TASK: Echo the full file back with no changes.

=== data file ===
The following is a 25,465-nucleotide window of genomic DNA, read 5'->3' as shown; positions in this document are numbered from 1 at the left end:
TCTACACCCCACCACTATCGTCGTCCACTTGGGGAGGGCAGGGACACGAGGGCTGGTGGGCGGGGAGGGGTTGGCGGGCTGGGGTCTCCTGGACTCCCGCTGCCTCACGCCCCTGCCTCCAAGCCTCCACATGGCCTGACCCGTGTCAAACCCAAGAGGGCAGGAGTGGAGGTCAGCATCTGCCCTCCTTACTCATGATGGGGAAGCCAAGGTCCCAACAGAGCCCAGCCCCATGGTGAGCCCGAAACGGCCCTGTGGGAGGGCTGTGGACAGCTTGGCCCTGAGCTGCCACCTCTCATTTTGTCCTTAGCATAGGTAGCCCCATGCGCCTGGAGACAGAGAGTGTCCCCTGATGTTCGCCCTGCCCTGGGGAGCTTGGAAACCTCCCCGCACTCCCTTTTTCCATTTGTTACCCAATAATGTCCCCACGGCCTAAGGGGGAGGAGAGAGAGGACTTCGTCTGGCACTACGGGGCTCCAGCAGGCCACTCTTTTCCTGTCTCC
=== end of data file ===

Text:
The following is a 25,465-nucleotide window of genomic DNA, read 5'->3' as shown; positions in this document are numbered from 1 at the left end:
TCTACACCCCACCACTATCGTCGTCCACTTGGGGAGGGCAGGGACACGAGGGCTGGTGGGCGGGGAGGGGTTGGCGGGCTGGGGTCTCCTGGACTCCCGCTGCCTCACGCCCCTGCCTCCAAGCCTCCACATGGCCTGACCCGTGTCAAACCCAAGAGGGCAGGAGTGGAGGTCAGCATCTGCCCTCCTTACTCATGATGGGGAAGCCAAGGTCCCAACAGAGCCCAGCCCCATGGTGAGCCCGAAACGGCCCTGTGGGAGGGCTGTGGACAGCTTGGCCCTGAGCTGCCACCTCTCATTTTGTCCTTAGCATAGGTAGCCCCATGCGCCTGGAGACAGAGAGTGTCCCCTGATGTTCGCCCTGCCCTGGGGAGCTTGGAAACCTCCCCGCACTCCCTTTTTCCATTTGTTACCCAATAATGTCCCCACGGCCTAAGGGGGAGGAGAGAGAGGACTTCGTCTGGCACTACGGGGCTCCAGCAGGCCACTCTTTTCCTGTCTCC